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With the assassination of right-wing Israeli Minister Rehavam Ze’evi, the cycle of violence between Israelis and Palestinians is once again on the front burner. In the coming days, neither side of this bitter conflict will be at a loss for rhetoric to explain their positions.
If you are Palestinian, the late Minister Ze’evi represented one of the most racist elements in the Israeli political spectrum. His political world view called for the forced transfer of Palestinians from their indigenous homes in the West Bank and Gaza Strip to the rest of the Arab World. His death comes after the Israeli cabinet, of which he was part of, successfully and openly carried out 60 political assassinations of Palestinians over the last 12- months.
The Palestinians who claimed responsibility for this assassination clearly picked a delicate time for their actions, a time which has the potential to destroy the recent U.S. rapprochement of bringing the two warring sides back to relative stability after one full year of deadly confrontations.
If you are Israeli, the assassination of Minister Ze’evi should come as a rude wake up call that the arrogance of believing that total security can be sustained while still illegally occupying another people is a falsehood.
Minister Ze’evi lived a political life that most Israelis, like all Palestinians, despised. He was for illegal settlements, against the Oslo Peace Process, worked all his life to put the issue of forceful transfer of Palestinians on the Israeli mainstream agenda. By his appointment to the extremist cabinet of Ariel Sharon, Israelis witnessed the worst of their people leading their country during the worst of times. This was highlighted two days prior to Minister Ze’evi’s death when he submitted his resignation as Minster and stated he would only reconsider if Israel militarily occupied the Palestinian city of Hebron or if his fellow peace-oriented Minister, Shimon Peres, resigned from the cabinet.
Large parts of the Israeli establishment, by using his assassination as the backdrop to make Minister Ze’evi a national hero and to re-occupy part of Palestinian areas, have the same agenda as those who carried out the attack. Both wish to stop the renewed U.S. efforts to bring the parties to the negotiating table in a serious fashion with a serious agenda.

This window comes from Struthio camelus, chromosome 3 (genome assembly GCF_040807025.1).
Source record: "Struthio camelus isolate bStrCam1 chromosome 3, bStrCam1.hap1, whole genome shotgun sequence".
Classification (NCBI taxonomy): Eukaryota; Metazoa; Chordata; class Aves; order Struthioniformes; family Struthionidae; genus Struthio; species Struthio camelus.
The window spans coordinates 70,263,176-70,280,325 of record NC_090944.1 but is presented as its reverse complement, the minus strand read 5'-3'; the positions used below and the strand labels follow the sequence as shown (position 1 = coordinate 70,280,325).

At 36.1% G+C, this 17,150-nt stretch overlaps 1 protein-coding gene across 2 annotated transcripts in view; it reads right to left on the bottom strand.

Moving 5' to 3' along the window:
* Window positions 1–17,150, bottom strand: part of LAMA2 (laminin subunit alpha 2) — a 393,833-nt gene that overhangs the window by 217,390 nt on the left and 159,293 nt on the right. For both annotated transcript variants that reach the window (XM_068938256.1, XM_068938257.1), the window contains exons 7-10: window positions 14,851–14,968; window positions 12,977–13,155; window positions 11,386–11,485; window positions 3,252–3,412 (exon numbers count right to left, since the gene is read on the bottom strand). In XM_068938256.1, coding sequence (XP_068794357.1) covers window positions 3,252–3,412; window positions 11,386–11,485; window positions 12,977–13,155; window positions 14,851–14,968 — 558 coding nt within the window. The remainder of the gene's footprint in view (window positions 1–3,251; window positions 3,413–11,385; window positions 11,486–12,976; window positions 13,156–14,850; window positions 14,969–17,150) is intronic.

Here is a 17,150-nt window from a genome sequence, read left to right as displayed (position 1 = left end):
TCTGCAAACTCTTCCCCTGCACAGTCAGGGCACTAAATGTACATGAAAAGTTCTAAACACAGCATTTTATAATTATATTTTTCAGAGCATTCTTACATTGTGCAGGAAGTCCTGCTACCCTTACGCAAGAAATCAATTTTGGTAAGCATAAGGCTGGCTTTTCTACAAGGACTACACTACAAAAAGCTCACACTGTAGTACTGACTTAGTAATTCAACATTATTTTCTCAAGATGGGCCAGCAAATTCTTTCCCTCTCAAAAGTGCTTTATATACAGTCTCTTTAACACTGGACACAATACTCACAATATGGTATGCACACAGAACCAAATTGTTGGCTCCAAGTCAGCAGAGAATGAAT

Now the limelight is not on the well-tuned propaganda machines of Israelis and Palestinians, but rather on the U.S. Administration and its actions in the days to come.
In the days prior to this assassination, the Western world, led by the U.S., was clear. The parties must commit to a cease-fire, come back to the negotiating table, and aim to establish a viable independent Palestinian State through peaceful means.
If the U.S. rapprochement during the last two weeks is sincere, then it is expected that the objects of the daily cycle of violence will not detract the U.S. led peace initiative. The real test of the new era after the September attack on the U.S. is now. The U.S. has an inherent moral, political and security interest to rise above the daily headlines and create the framework and oversee implementation for a just peace in the Middle East.
For the U.S. to stop at anything less than an immediate end to the illegal Israeli occupation of the West Bank, Gaza Strip and East Jerusalem and the Israeli recognition of a viable independent Palestinian State, built on principles and resolutions of International Law, would be to give a gift to the assassins of Israeli Minister Rehavam Ze’evi and would indeed give merit to the warped political agenda of the rightwing Minister himself.
Mr. Sam Bahour is a Palestinian-American businessman, born and raised in Youngstown, Ohio, who relocated to his family’s home in Al-Bireh, West Bank immediately following the signing of the 1993 Oslo Peace Accords. He is co-author of HOMELAND: Oral Histories of Palestine and Palestinians (1994). Mr. Michael Dahan is an Israeli political scientist currently conducting postdoctoral research at the University of Cincinnati. Mr. Bahour and Mr. Dahan are co-founders of MEViC, the Middle East Virtual Community.
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